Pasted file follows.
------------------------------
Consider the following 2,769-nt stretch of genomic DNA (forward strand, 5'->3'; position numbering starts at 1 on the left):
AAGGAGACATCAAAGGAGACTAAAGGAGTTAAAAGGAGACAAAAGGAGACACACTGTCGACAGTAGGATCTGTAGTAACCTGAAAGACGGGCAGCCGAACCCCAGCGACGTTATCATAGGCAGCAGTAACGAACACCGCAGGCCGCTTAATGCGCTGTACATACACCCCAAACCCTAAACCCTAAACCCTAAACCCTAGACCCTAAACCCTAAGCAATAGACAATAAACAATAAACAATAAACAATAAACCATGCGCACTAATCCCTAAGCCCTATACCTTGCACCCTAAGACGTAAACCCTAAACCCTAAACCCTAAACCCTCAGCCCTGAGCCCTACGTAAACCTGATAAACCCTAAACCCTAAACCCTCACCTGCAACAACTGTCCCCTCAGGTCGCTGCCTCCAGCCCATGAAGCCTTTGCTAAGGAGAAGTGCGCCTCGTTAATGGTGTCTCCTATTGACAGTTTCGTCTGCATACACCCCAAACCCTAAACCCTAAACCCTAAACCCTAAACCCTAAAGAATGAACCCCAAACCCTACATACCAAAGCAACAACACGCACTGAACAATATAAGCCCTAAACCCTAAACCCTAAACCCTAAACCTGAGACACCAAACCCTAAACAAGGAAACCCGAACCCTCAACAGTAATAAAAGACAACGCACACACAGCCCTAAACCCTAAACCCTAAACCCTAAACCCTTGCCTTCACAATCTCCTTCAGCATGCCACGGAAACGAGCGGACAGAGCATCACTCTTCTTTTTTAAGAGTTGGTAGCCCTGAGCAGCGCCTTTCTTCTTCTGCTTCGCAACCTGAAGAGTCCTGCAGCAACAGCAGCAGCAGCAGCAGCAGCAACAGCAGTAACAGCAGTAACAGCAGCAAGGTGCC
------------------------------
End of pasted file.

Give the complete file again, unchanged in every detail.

Consider the following 2,769-nt stretch of genomic DNA (forward strand, 5'->3'; position numbering starts at 1 on the left):
AAGGAGACATCAAAGGAGACTAAAGGAGTTAAAAGGAGACAAAAGGAGACACACTGTCGACAGTAGGATCTGTAGTAACCTGAAAGACGGGCAGCCGAACCCCAGCGACGTTATCATAGGCAGCAGTAACGAACACCGCAGGCCGCTTAATGCGCTGTACATACACCCCAAACCCTAAACCCTAAACCCTAAACCCTAGACCCTAAACCCTAAGCAATAGACAATAAACAATAAACAATAAACAATAAACCATGCGCACTAATCCCTAAGCCCTATACCTTGCACCCTAAGACGTAAACCCTAAACCCTAAACCCTAAACCCTCAGCCCTGAGCCCTACGTAAACCTGATAAACCCTAAACCCTAAACCCTCACCTGCAACAACTGTCCCCTCAGGTCGCTGCCTCCAGCCCATGAAGCCTTTGCTAAGGAGAAGTGCGCCTCGTTAATGGTGTCTCCTATTGACAGTTTCGTCTGCATACACCCCAAACCCTAAACCCTAAACCCTAAACCCTAAACCCTAAAGAATGAACCCCAAACCCTACATACCAAAGCAACAACACGCACTGAACAATATAAGCCCTAAACCCTAAACCCTAAACCCTAAACCTGAGACACCAAACCCTAAACAAGGAAACCCGAACCCTCAACAGTAATAAAAGACAACGCACACACAGCCCTAAACCCTAAACCCTAAACCCTAAACCCTTGCCTTCACAATCTCCTTCAGCATGCCACGGAAACGAGCGGACAGAGCATCACTCTTCTTTTTTAAGAGTTGGTAGCCCTGAGCAGCGCCTTTCTTCTTCTGCTTCGCAACCTGAAGAGTCCTGCAGCAACAGCAGCAGCAGCAGCAGCAGCAACAGCAGTAACAGCAGTAACAGCAGCAAGGTGCC